How Are You Homeschooling During COVID-19 Lockdown?
10 Tips To Get You A Great Homeschooling Experience.
Growing up in Kenya in the 90s, my parents were teachers, actually headteachers in the local schools. In 2001, just nine months before my mum passed away, my parents opened a private elementary school that is still thriving to date. After high school, I had the opportunity to teach English skills, Math and Science at the school before joining college.
I never really liked to be a teacher, I found it stressful. I also loved it at times, like the moment when a child would sail through lists of quadratic equations with ease.
Fast forward to when my daughter started school, we deliberately put her through a French school, then a Spanish school. My husband then took up the role of homework and school follow-ups because I was also learning the languages at the time. She is now in high school and taking the IB English system.
What I am trying to say is, now it is not going well. This pandemic has taken me back to the drawing board. Never thought this day would come! Homeschooling has me stressed out and I am really getting confused. Just like many parents, I am trying to figure this stuff out and it’s not pretty.
See, teenagers argue, challenge, and think they can figure it all out until they can’t. I was not ready for it and it reminded me years ago as a “young untrained teacher.”
I have had to quickly come up with a plan on how to balance working at home and supporting my daughter through her virtual classes and assignments.
Here are some great tips that I have learned in the last seven weeks.
1. Have a designated space to study and do schoolwork. Additionally, organize all the materials and supplies before hand to avoid constant movement and interruptions. Stay away from distractions like television, music, etc.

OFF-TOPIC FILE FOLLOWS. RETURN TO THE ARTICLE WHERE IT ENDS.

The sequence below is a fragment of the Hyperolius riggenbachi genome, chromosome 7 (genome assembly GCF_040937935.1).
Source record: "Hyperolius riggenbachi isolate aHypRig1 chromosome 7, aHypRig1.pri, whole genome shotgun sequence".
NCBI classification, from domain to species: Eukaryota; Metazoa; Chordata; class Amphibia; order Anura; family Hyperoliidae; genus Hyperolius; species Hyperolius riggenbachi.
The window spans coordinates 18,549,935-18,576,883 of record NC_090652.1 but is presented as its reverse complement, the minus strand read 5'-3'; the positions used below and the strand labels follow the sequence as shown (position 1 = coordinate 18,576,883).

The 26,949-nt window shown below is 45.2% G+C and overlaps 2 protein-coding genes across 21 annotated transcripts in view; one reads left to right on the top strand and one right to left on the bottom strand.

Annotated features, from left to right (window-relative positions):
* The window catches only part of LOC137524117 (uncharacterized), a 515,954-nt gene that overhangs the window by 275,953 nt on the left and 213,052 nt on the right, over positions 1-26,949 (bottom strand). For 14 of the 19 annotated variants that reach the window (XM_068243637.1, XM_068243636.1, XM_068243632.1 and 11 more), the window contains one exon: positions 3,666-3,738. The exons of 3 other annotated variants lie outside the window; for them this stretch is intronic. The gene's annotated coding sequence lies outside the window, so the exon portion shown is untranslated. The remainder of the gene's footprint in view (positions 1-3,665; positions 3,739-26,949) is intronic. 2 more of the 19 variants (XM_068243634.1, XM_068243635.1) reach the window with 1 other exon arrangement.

2. The family must be structured. Work out a schedule for schoolwork and also to assist in house chores. It allows students to be focused and adapt to the development stage structure.
3. Ensure that review times are short. It helps to have breaks to move, get up and even change rooms from one activity to another.
4. Make sure you understand the instructions. It is essential to establish eye contact and ask the child to "repeat the instructions" of what they have to do.
5. Reinforce independence and autonomy. If your child is not clear how to solve an exercise, encourage them to request help from the teacher, peers or goggle.
6. Be patient. I understand that we are burdened with work responsibilities, housework, and childcare. Let them make mistakes and know they can count on you without fear. The challenges can become great lessons of learning and growth.
7. Reinforce other skills through indoor games. No matter how old your child is games are useful tools to strengthen family ties and to develop patience, manage frustrations, perseverance, and teamwork.
8. If you notice any difficulty in a task, assignment, or specific topic, encourage your child to try a different way.
9. Watch your thoughts and comments. If you disagree with any policy or a specific aspect of the school, avoid making comments against teachers and the system. Remember that at some point they will return to classes and student respect is vital.
10. Do not forget that we are all human, we have a right to be frustrated if you feel this way retire to rest, breathe or use the strategy that works best for you. You will be teaching your child through the example of self-control strategies.